With Valentine’s Day on everyone’s minds this week, we thought we’d help spread the love-for your skin!
Women (and some guys, too) tend to have a difficult relationship with their skin. Most of the time, we focus on what’s wrong with it. It’s too wrinkled, saggy, pigmented, dry, broken out, and aged.
The rest of the time we spend looking for ways to make it look better. We scrub, mask, treat, soak, bronze, tan, cover-up, and more trying to improve it and make it look a little more like our ideal version of skin.
According to a study by Noxzema, less than 10 percent of women love their skin. That means most of us…don’t.
Here at Cinco Vidas, we’d like to start a new trend where we learn to love our skin before we set about trying to improve it. Is it possible? Can you love your skin even with all its flaws?
And if you do, could it help improve the appearance of your skin?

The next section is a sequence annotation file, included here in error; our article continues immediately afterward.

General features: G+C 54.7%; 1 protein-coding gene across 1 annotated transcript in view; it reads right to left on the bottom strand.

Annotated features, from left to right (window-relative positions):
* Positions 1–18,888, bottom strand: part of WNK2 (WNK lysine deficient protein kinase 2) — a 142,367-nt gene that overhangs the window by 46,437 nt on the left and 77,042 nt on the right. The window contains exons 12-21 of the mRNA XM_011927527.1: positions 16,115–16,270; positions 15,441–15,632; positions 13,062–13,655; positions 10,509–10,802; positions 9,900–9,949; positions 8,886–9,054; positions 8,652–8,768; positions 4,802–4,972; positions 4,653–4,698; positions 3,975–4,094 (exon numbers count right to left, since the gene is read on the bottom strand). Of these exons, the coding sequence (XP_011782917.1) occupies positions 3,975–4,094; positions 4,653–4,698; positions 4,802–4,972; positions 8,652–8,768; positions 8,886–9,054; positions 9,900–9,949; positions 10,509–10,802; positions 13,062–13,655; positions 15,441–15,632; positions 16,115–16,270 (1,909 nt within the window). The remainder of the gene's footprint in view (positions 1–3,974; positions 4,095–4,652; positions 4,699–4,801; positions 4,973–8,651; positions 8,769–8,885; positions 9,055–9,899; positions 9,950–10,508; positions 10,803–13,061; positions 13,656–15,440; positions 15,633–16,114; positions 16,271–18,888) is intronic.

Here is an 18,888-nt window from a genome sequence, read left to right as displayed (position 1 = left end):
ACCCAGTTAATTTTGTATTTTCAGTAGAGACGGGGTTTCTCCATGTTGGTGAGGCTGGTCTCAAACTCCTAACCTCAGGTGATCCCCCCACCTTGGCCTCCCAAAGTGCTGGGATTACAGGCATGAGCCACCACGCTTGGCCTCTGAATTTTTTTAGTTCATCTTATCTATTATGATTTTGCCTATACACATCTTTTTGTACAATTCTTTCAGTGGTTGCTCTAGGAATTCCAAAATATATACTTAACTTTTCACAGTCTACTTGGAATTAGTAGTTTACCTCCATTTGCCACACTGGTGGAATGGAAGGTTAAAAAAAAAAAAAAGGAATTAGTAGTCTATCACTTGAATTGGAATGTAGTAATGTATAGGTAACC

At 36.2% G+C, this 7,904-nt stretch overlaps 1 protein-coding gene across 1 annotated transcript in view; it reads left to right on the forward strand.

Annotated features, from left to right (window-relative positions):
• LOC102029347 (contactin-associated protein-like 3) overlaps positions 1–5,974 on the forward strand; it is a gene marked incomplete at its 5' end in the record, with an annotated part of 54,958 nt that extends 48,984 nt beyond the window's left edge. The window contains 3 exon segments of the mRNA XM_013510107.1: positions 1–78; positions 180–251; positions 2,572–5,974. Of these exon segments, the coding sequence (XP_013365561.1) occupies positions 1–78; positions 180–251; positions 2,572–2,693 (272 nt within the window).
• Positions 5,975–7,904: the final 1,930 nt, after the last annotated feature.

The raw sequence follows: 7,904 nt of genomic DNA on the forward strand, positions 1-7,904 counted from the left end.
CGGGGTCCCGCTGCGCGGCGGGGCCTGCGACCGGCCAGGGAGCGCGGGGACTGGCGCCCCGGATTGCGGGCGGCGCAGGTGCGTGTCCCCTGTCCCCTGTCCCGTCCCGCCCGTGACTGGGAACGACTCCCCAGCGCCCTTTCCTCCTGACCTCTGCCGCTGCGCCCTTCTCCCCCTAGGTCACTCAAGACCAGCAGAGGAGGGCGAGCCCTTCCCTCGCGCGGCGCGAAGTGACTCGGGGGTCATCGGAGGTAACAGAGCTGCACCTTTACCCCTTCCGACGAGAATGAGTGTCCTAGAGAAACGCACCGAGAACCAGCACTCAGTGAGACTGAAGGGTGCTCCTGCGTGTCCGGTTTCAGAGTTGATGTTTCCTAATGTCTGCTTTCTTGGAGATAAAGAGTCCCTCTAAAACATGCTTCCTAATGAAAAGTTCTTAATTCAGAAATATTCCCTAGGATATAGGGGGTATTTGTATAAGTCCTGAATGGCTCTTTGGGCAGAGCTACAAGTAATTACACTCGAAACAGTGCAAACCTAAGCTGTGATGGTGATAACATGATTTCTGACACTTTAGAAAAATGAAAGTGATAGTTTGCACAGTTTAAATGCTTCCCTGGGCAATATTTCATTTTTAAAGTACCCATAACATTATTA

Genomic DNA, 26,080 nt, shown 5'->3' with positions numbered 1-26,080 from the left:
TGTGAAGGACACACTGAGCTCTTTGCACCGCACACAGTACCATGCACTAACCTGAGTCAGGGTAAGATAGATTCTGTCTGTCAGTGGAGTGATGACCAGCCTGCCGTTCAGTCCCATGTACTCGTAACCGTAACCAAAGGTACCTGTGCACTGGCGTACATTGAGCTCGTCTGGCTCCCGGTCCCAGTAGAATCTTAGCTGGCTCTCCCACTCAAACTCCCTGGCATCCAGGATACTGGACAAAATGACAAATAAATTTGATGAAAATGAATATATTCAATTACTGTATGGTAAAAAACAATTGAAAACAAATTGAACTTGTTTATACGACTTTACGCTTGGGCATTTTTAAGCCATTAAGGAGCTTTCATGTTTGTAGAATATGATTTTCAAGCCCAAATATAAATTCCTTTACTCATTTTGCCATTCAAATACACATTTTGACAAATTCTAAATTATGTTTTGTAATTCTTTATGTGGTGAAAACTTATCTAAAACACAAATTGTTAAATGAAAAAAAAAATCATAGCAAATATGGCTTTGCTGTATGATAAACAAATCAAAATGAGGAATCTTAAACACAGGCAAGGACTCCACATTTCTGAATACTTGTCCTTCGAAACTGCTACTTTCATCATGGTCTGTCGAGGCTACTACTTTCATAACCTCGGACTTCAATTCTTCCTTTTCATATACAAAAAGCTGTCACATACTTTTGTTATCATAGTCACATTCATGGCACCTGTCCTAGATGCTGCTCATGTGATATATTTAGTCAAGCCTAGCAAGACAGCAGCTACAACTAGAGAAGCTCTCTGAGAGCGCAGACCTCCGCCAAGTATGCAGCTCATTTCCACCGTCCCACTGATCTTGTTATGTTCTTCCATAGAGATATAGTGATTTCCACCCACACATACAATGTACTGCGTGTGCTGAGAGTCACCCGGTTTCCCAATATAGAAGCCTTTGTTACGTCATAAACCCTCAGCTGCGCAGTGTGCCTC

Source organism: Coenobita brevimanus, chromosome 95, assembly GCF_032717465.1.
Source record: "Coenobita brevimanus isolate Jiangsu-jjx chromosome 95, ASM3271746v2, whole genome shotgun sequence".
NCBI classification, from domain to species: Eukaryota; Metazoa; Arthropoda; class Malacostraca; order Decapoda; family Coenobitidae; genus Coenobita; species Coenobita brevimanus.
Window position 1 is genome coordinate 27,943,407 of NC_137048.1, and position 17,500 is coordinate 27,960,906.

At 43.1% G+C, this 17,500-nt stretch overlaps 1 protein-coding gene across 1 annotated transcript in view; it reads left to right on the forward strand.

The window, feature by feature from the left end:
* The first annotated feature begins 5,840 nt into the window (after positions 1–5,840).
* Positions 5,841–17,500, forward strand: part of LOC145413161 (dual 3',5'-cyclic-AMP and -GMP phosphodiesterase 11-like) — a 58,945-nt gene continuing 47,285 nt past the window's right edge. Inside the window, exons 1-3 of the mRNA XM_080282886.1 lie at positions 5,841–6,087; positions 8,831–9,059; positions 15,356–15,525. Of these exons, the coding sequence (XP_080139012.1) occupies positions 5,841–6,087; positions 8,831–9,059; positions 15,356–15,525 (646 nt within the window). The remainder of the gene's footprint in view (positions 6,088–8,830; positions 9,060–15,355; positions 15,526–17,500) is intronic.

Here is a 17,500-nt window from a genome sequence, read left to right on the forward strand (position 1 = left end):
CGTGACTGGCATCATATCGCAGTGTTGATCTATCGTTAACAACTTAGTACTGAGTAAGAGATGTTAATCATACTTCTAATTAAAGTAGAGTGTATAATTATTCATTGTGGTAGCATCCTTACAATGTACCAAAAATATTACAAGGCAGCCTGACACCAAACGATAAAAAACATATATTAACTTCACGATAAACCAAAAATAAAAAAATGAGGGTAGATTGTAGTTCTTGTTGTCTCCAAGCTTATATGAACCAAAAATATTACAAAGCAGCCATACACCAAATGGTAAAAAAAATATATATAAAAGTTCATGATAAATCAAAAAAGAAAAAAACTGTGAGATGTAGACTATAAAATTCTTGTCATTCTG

Self-Criticism Not Good for Your Health
It’s true that most women are unhappy with how their skin looks, complaining about acne, rosacea, dermatitis, hyperpigmentation, and more. Many of us would love to put bags over our heads on bad skin days-perhaps even more so than when we have bad hair days.
Would you believe that women, on average, criticize themselves at least eight times a day? A day?? This, according to a recent survey of 2,000 women. Nearly half admitted to criticizing themselves at least once before 9:30 in the morning.
Other studies have found similar results. Results have shown that women are, in general, kinder and more nurturing to others than men, but at the same time, meaner, more dismissive, and more critical of themselves.